Mariko/Mariquita this is certainly a book for fans of the stories created by Haruki Murakami. Although the narrator and main character of the book is a man, a cultural anthropologist from a Japanese university, the main subject is a woman – Mariko. While visiting the island of Guam, the main character also “experiences” Mariko as if she were just a special kind of tourist attraction. The construction of Mariko as a character is unreal, unless we look at her from the point of view of male fantasy. Mariko is submissive when she needs to be, but shows “character” often enough to keep it interesting; she has no expectations or plans, she doesn’t think too much of herself and doesn’t ask for anything.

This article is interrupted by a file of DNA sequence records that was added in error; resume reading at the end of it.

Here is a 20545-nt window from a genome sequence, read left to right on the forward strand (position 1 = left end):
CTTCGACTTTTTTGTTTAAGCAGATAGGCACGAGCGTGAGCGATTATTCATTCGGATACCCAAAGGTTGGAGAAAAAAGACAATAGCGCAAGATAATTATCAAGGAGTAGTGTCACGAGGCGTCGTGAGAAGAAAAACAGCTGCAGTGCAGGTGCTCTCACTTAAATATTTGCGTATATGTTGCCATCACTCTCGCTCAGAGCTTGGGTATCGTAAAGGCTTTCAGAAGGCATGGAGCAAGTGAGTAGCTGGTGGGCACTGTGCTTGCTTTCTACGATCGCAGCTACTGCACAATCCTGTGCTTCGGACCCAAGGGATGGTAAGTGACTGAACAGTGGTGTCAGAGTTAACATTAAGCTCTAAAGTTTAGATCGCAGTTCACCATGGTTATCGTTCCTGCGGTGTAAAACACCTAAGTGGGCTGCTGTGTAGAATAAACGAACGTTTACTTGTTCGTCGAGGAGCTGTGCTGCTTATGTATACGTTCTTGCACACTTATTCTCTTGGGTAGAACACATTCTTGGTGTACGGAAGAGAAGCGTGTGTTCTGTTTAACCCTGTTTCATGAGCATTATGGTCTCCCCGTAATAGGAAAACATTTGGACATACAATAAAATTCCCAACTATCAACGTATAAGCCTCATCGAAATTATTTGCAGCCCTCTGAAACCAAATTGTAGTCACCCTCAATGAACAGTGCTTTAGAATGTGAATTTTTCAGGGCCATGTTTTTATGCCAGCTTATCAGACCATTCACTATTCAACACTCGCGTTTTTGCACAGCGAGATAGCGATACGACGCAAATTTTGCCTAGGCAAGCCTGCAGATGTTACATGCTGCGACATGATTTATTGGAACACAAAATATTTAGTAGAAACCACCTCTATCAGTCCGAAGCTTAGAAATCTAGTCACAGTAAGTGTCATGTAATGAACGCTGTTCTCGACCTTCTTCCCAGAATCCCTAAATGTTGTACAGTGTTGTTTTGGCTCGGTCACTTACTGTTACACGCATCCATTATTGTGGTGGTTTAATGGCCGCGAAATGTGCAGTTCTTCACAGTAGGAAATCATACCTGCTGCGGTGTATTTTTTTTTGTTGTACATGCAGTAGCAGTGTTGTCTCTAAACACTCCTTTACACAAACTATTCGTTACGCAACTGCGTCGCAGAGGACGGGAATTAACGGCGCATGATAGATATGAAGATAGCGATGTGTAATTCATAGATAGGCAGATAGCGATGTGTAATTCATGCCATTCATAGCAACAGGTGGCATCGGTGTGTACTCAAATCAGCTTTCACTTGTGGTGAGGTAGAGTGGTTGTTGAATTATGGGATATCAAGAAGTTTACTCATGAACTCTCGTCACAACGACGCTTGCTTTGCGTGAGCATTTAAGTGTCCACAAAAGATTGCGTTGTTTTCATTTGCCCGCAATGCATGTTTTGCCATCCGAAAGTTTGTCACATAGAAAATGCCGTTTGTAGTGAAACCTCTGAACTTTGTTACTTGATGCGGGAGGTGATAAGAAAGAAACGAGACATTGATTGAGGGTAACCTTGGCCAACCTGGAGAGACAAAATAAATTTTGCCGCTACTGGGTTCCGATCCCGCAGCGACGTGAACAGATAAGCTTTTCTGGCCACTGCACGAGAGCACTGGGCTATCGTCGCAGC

However, despite the suspicious treatment of the female character, Mariko/Mariquita is worth reading. First of all, Mariko herself, asl well as the entire island of Guam, symbolizes the freedom and carefreeness that the protagonist – a typical Japanese man – is desperately looking for. The fact that after meeting Mariko the man decides not to stay on the island or change anything about his life is also an important social commentary. Natsuki Ikezawa shows how difficult it is to deviate from the beaten path. Whether Ikezawa is right in his assessment of Japanese society is, of course, an open question.
Keshiki series is a collection of mini books featuring short stories and novellas. Keshiki (景色) means landscape or place, space. In the case of this series, you can think of the word keshiki as a landscape of different, unusual experiences or a space to discover a new relationship with the world. The series presents the texts of some of the most interesting Japanese writers. Its counterpart presenting writers from South Korea is Yeoyu series.